Poison in My Bloodstream

Noah Rasheta explains that in order to shift our paradigm we have to understand, what the Buddhists call, the three poisons, which lead to suffering. The three poisons look something along these lines:

  1. Greed: The things that we want or crave in life, ‘if I could just have this…’ type of mindset.
  2. Anger/Aversion: The things we don’t want in life, ‘if I could just avoid this happening, life will be good,’ type of mindset.
  3. Ignorance: Being ignorant of the greedy and angry mindsets that keep us prisoner.

As I learned about these three poisons, I could identify several greedy and aversion-like thoughts already running through my head on a daily basis. Those thoughts were already becoming a huge part of my decision making.

‘If I could only live where it wasn’t so hot, then I would be happy.’

‘If I could just live in my own house…’

‘If I could lose 10 more pounds…’ 

‘If I could just work from home then I’d be happier…’

‘If I could just graduate from school, then I’d be able to feel more accomplished.’

‘If I could just avoid conversations like (blank) then I wouldn’t be so upset at church’

‘If I could just avoid getting a headache then I’d be happy.’

‘As long as I don’t end up in Arizona, I’ll be ok.’

‘If only I lived by family, I’d be happy all the time.’

Because these thoughts have been a part of my beliefs about what my life should look like, I have been living my life around them. As if they were some sorts of truth or standard to be lived against. Where did they even come from? Why can’t I just be happy with where I’m at right now? Why am I always trying to make up some excuse as to why I’m not happy?

How did I ever let this poison in without knowing it was poison? I felt like Vizzini drinking from a goblet laced with the tasteless, odorless Iocane Powder. It was inconceivable to me that my thoughts were actually poisoning my mind. (Hopefully someone is catching this reference…) And the thing about these thoughts is that I honestly thought that I was doing the right thing in trying to figure out what I was ‘missing’ in my life. I thought I was problem solving. I thought I was taking control over my life. I thought I was trying to make a plan to create happiness in my life, as if happiness is circumstantial.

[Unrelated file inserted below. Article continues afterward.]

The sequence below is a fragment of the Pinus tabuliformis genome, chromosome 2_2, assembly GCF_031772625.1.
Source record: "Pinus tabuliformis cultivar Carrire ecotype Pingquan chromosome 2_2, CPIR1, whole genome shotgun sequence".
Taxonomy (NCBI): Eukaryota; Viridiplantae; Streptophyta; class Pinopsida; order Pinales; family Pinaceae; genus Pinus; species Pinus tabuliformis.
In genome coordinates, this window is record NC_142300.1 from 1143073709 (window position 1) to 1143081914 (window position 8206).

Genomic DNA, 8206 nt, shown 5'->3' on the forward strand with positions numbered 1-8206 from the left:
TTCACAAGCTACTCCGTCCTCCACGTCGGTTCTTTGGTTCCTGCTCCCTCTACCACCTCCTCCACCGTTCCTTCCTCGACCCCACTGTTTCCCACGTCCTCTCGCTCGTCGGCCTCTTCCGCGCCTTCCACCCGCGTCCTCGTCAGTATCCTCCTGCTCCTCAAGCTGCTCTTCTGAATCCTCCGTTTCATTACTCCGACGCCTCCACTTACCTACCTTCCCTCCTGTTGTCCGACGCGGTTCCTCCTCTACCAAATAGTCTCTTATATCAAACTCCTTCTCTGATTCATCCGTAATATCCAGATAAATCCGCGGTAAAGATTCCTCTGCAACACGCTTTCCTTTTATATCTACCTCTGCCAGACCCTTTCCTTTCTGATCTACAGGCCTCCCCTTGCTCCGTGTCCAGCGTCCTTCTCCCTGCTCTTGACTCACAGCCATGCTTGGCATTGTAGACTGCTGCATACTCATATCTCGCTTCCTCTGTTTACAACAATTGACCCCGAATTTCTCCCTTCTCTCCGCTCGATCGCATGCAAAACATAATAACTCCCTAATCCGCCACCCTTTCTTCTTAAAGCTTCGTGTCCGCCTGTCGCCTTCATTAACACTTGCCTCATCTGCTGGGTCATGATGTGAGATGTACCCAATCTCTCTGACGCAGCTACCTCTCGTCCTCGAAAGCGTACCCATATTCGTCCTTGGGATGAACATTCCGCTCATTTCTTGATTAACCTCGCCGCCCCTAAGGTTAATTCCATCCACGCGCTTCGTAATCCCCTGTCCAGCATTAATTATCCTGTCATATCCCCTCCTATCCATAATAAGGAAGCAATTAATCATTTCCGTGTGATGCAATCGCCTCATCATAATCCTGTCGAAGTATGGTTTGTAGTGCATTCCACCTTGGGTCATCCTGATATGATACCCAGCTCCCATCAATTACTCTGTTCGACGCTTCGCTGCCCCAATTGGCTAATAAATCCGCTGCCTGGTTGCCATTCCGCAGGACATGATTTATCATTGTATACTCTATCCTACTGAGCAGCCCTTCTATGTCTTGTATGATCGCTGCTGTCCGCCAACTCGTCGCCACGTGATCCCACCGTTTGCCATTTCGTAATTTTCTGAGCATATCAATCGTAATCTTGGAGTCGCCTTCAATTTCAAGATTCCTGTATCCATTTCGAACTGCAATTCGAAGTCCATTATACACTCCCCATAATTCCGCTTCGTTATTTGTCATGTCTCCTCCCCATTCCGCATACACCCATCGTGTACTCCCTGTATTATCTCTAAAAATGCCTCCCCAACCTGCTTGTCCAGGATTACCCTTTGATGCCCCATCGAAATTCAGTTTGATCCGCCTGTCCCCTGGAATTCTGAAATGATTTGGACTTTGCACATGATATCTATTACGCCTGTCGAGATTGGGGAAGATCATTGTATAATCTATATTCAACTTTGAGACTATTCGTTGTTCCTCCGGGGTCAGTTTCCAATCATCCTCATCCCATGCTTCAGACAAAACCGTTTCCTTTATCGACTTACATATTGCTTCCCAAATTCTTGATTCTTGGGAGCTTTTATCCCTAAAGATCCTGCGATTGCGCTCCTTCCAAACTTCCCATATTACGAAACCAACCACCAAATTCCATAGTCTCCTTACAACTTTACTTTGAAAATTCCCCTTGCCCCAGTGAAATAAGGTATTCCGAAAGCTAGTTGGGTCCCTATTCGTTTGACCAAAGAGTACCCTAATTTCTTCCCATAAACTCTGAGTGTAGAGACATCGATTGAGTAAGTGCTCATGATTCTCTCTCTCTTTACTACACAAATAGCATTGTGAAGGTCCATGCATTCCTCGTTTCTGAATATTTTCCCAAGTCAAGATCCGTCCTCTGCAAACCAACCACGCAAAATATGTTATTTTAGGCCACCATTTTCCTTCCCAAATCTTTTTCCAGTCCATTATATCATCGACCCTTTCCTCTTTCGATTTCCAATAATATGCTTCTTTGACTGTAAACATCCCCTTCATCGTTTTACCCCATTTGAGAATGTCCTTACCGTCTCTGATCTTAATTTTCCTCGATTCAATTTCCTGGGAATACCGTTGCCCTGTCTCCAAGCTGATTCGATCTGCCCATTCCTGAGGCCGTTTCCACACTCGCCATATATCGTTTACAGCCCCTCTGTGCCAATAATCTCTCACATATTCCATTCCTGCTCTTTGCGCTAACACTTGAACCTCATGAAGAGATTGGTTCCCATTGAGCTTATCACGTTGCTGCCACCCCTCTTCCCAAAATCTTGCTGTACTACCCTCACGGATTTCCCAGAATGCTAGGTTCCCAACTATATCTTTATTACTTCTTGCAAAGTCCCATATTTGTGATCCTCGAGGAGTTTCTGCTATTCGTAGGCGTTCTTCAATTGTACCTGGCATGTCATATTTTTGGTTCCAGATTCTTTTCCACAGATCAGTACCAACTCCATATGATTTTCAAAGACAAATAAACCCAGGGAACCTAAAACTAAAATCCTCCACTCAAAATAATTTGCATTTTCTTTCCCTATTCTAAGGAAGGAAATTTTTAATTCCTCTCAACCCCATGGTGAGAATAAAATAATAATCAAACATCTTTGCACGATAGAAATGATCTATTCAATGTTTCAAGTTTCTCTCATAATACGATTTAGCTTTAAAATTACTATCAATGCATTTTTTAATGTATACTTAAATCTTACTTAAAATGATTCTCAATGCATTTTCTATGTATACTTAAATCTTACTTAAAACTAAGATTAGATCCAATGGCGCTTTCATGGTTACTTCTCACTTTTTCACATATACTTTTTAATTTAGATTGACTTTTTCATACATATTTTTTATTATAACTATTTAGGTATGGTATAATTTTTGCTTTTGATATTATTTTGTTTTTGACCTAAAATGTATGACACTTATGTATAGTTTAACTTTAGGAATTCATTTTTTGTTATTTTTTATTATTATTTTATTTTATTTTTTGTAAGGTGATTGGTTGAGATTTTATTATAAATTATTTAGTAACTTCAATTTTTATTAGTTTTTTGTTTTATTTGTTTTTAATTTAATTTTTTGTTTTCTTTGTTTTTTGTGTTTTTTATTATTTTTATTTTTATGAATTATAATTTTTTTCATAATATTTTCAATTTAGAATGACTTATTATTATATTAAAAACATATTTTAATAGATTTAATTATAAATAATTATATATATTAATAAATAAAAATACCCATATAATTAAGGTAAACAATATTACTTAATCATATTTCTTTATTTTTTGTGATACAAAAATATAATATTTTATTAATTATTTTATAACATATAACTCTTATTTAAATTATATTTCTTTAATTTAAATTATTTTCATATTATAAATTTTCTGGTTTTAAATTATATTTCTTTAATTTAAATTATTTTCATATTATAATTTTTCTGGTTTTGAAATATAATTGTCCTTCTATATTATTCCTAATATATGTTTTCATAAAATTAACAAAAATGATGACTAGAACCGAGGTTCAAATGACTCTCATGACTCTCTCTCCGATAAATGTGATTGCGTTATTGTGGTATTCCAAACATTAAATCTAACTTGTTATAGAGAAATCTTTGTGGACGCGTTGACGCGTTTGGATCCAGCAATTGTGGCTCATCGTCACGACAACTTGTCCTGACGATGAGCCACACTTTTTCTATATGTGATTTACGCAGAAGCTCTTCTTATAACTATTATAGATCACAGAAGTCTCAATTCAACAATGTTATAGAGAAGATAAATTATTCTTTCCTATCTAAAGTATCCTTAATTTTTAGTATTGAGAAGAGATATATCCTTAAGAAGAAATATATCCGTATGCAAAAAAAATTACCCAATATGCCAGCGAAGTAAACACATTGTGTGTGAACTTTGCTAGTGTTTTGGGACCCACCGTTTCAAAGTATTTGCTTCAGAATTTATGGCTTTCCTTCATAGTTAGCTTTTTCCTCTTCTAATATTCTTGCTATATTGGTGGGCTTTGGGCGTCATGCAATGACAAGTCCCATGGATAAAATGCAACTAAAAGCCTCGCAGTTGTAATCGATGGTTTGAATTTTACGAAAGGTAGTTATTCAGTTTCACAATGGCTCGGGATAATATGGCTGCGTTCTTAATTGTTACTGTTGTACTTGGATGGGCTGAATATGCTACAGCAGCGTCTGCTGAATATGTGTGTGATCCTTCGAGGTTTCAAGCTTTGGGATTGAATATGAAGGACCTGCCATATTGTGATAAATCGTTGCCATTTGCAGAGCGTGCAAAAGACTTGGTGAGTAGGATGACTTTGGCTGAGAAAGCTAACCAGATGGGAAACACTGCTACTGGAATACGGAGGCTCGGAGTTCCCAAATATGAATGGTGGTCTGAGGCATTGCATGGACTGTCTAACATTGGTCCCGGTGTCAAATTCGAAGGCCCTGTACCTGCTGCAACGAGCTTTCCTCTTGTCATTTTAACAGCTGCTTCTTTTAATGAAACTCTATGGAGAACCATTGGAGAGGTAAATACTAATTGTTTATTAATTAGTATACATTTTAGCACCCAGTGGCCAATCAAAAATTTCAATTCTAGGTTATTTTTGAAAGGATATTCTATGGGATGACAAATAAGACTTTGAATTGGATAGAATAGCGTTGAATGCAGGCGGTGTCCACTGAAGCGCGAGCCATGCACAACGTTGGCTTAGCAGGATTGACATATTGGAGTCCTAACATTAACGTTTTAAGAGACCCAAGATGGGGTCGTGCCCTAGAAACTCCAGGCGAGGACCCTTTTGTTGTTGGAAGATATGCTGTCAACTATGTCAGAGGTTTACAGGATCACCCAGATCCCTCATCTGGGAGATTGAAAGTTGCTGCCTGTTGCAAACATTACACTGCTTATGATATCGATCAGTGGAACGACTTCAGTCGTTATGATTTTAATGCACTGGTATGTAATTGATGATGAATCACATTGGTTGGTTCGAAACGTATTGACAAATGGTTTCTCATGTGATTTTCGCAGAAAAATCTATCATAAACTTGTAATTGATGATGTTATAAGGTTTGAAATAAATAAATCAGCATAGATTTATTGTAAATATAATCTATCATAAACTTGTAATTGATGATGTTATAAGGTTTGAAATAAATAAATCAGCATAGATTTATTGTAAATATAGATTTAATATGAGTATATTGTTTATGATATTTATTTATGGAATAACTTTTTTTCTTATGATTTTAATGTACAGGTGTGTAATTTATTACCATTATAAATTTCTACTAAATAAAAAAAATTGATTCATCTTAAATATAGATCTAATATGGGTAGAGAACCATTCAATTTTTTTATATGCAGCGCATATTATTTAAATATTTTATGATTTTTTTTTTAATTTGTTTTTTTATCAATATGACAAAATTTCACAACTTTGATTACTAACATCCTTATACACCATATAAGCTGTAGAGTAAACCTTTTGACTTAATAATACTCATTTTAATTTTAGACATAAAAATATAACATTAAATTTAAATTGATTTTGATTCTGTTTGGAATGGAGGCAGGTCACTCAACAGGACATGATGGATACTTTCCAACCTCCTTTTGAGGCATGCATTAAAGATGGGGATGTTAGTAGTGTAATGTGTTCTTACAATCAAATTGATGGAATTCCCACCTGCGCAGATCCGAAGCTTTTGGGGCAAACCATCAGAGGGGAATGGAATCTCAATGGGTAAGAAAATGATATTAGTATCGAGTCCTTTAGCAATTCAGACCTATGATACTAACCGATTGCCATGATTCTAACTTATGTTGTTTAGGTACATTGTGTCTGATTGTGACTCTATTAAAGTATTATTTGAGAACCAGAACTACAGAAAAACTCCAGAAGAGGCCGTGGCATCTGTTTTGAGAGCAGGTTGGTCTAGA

I thought I was trying to make a plan to create happiness in my life, as if happiness is circumstantial.

These thoughts have been extremely limiting and extremely false because the truth is, all conditions are bound to change. In other words, I can’t control everything about my circumstance, despite how hard I might try. Change will come into my life and the more I try to idealize my life, the harder it will be to accept those ‘curve balls’ that are thrown to me.

Change is the only constant in our lives.  The way to find true happiness and to essentially end our suffering is to accept these conditions of change. When you find yourself able to accept change, in all its forms, it’s not like the suffering ends but that our fixation to end our suffering ends. The craving and fixation to change our current circumstance or create a different scenario ends. We are finally living in the moment, accepting of each moment, grateful for each experience. Instead of constantly dreading certain things that might come into our lives or wishing we could change things, acceptance and contentment will fill our hearts and minds.

I do wish to clarify that I do believe it’s ok to want to change things in our lives. However, the intention of our hearts with seeking change is key. What I am beginning to learn, and what this podcast has helped me to see, is that when I am seeking to change things to further my own happiness, it will most likely lead to suffering because at what end does that seeking come to? At what point will I feel ‘happy?’ Will that thirst ever be quenched? The cycle of greed and aversion will begin and those poisons will start to feed into my bloodstream, slowly killing my happiness.   If my intention for change was to make the world a better place, or to better my marriage, or to serve someone in need, I think then, a desire for change is appropriate and helpful, but again, make sure those intentions aren’t falling into the 3 poison categories.

Sarah the Square

Through coming to understand this philosophy I’ve, in turn, been able to answer my own question of ‘how did I come to lose myself?’ Well, I’ve lost myself because I’ve only known the idea of Sarah, not the real Sarah. I’ve spent so much time making decisions based on this idea instead of allowing myself to be. So sure, I’ve lost the idea of Sarah, and that’s been painful, but I haven’t lost Sarah because she’s never been found. I’m not sure if I’ve even met her. I think maybe, as a child, I had to have known her but I’ve forgotten that girl. I am not a lost cause; I am a cause that hasn’t been discovered yet. 

I hope I can get to a point where the idea of a ‘curve ball’ being thrown in my life doesn’t exist. I hope I can get to the point where I can abandon my ideas of how life should be and instead just let it be. Maybe the Beatles truly did understand these words of wisdom. Wow, that song suddenly has a much more deepened meaning for me. But seriously, my hope is that I can start to develop an awareness of how things truly are instead of how they should be, according to Sarah. I love how Noah describes his view of us as human beings in saying,